The difficult part is finding the right balance between security and ease-of-use. If you’re too permissive, you run the risk of losing a large portion of your profits to fraudsters and of developing a reputation as an unsafe place to do business. If you’re too restrictive, you could turn away customers by forcing them through too many security checks and making them feel like a criminal.

One of the reasons for the rise of alternative payments is the need for more secure ways to make and receive payments online. For example, DalPay’s e-commerce platform is favoured by merchants because it allows them to accept payments from their customers without the friction-causing security requirements necessary to mediate the inherent risks in credit card payments.

How to Reduce Friction

The modern digital economy is driven by rapid innovation. Cloud computing and on-demand scalability at a low cost allow new market entrants to compete at a global scale. But what makes a business stand out in a crowded marketplace is simple – does it feel good to use? Shopping cart abandonment is at a whopping 67%. You can’t underestimate how many more customers you can convert by simply reducing friction.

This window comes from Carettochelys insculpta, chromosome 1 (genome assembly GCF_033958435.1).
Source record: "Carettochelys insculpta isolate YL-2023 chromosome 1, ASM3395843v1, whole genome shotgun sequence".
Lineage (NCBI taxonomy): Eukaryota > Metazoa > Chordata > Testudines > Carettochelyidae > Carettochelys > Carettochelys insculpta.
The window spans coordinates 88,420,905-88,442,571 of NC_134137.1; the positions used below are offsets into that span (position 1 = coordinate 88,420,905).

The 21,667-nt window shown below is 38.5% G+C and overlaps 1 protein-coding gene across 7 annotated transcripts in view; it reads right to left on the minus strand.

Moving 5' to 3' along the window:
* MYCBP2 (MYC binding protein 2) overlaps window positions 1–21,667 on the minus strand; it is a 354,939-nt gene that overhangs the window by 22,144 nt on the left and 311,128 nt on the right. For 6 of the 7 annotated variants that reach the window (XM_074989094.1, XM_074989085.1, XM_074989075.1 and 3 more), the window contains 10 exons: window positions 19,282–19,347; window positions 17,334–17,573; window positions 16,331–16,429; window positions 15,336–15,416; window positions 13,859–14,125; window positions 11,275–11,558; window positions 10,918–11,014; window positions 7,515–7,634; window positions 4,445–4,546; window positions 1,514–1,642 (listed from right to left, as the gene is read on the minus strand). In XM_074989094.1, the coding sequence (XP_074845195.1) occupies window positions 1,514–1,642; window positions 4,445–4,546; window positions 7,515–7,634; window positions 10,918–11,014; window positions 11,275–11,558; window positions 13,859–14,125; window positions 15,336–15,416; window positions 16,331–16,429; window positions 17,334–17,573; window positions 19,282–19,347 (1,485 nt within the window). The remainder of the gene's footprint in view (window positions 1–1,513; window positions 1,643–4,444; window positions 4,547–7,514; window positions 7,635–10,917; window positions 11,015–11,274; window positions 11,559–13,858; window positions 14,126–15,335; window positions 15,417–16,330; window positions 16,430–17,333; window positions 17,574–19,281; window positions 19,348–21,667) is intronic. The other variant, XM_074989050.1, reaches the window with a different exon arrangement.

Friction is literally anything that slows down a customer’s journey from ‘browse’ to ‘buy’, so there’s a nearly endless number of causes, but just to help you get started here are a few reliable ways to reduce friction:

  • Increase your loading speed. Consumers won’t wait very long at all for a website to load before opting for a competitor. 40% of consumers have said that they would leave a site after only 3 seconds. Regularly test your website’s performance and upgrade your hosting services to ensure that it loads as fast as possible.
  • Integrate dynamic shopping cart software. There are nearly as many different consumer habits as consumers, so a dynamic shopping cart that allows people to shop however they want is a sure fire way to make more people happy. Multi-item checkout is expected to be a given, while additional features (such as saving your cart) can encourage repeat customers. DalPay offers several free shopping cart modules to suit your business’ needs.